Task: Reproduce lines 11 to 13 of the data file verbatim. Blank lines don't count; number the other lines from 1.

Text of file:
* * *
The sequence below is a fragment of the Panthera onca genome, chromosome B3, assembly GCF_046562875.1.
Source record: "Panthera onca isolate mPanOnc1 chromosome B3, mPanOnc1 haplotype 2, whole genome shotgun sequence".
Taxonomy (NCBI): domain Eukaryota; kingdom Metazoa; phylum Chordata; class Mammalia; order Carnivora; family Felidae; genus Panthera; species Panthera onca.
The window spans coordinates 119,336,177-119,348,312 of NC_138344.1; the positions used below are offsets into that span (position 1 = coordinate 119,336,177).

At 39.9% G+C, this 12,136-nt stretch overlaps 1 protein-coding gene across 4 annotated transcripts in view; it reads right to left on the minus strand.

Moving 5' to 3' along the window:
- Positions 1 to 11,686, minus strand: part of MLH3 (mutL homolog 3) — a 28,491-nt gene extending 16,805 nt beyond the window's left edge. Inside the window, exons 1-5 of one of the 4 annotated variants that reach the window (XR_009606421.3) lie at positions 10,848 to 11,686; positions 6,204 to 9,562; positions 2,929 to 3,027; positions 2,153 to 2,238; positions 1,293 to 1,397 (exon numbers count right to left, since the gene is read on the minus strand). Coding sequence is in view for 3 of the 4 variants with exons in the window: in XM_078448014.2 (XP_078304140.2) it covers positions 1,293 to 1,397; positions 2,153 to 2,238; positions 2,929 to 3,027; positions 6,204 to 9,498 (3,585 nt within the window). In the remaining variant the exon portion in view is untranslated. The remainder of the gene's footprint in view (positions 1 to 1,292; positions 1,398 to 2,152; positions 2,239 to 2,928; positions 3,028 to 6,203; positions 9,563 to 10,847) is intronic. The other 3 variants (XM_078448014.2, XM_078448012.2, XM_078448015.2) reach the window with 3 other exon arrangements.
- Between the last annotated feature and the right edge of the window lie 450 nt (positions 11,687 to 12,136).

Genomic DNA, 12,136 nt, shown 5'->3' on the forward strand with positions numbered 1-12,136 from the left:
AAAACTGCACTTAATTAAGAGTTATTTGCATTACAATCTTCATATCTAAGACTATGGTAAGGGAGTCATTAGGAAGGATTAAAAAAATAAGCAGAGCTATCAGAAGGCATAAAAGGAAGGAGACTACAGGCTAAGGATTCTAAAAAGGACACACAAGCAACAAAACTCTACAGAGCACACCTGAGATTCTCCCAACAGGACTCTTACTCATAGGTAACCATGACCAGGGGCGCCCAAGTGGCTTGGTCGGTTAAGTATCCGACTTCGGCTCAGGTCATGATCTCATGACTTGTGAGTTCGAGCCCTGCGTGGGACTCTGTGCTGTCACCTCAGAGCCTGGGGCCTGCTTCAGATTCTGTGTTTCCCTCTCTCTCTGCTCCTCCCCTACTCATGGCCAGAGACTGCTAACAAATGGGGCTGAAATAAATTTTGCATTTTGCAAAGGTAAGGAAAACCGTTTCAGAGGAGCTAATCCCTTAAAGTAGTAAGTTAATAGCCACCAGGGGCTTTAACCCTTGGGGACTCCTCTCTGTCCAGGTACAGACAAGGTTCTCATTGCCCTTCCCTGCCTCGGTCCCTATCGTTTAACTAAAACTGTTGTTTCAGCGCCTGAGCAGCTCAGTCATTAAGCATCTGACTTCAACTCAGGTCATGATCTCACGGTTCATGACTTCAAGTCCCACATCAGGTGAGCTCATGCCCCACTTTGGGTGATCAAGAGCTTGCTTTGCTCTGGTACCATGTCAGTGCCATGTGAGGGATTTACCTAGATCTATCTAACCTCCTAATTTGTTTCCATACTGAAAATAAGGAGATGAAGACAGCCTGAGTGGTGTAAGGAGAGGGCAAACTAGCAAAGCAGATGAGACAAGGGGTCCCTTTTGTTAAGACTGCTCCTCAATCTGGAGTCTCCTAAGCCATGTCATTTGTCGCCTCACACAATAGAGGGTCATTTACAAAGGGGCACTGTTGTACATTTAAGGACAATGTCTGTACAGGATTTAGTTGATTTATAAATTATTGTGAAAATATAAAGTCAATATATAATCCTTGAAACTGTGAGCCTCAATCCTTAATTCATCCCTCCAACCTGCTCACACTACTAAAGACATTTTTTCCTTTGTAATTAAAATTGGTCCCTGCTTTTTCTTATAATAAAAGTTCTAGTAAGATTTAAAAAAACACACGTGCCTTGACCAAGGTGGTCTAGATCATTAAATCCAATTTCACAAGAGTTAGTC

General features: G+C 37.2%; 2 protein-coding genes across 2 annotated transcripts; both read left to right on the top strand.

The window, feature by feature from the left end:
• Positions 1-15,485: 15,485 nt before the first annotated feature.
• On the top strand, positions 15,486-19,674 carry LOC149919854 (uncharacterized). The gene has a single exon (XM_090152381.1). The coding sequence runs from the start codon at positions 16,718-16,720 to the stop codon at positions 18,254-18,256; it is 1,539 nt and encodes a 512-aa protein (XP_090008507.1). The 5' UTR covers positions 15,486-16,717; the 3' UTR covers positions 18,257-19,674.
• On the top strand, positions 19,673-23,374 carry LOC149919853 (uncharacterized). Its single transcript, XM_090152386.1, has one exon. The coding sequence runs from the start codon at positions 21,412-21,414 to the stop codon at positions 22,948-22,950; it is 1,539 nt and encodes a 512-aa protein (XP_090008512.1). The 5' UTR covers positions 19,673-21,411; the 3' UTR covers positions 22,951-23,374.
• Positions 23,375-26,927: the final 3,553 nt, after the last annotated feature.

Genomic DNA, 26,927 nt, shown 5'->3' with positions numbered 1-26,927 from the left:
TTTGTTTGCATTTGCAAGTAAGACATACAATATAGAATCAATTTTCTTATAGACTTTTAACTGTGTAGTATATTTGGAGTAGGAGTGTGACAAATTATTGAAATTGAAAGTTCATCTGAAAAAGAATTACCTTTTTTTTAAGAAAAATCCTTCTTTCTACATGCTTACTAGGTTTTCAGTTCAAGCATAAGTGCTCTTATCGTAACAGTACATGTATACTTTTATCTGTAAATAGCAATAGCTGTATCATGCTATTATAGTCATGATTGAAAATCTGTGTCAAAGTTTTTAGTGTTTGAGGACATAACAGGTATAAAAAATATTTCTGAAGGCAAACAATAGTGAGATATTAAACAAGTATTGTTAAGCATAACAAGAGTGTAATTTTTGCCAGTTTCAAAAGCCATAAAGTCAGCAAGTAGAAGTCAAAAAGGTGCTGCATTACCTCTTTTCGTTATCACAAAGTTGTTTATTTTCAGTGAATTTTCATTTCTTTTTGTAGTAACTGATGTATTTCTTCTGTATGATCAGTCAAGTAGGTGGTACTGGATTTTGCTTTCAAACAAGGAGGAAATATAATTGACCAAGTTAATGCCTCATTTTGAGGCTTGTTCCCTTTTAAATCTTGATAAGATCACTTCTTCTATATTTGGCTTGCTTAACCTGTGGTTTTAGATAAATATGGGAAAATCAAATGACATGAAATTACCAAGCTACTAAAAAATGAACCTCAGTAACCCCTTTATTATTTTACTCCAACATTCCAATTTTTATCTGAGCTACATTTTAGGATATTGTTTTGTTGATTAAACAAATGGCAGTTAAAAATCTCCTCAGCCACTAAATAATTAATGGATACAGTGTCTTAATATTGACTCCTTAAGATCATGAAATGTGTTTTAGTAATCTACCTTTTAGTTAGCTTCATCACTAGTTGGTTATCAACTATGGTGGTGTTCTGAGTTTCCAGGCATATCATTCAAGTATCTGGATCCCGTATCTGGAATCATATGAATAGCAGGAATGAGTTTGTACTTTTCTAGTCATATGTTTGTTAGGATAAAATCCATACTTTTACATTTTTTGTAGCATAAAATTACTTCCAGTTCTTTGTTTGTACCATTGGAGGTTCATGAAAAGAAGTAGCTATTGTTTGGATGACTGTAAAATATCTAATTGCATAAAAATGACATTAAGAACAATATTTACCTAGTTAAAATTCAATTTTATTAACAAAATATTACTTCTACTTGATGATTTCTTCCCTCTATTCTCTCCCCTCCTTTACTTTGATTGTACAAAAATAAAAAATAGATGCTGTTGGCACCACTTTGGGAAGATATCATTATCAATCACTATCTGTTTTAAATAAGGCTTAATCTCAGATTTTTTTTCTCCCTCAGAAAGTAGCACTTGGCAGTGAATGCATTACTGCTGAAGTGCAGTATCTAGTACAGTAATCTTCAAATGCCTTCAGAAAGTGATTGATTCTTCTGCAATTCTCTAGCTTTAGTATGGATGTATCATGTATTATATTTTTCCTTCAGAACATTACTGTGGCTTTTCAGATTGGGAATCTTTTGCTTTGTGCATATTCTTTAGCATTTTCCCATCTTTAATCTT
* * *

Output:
General features: G+C 37.2%; 2 protein-coding genes across 2 annotated transcripts; both read left to right on the top strand.

The window, feature by feature from the left end:
• Positions 1-15,485: 15,485 nt before the first annotated feature.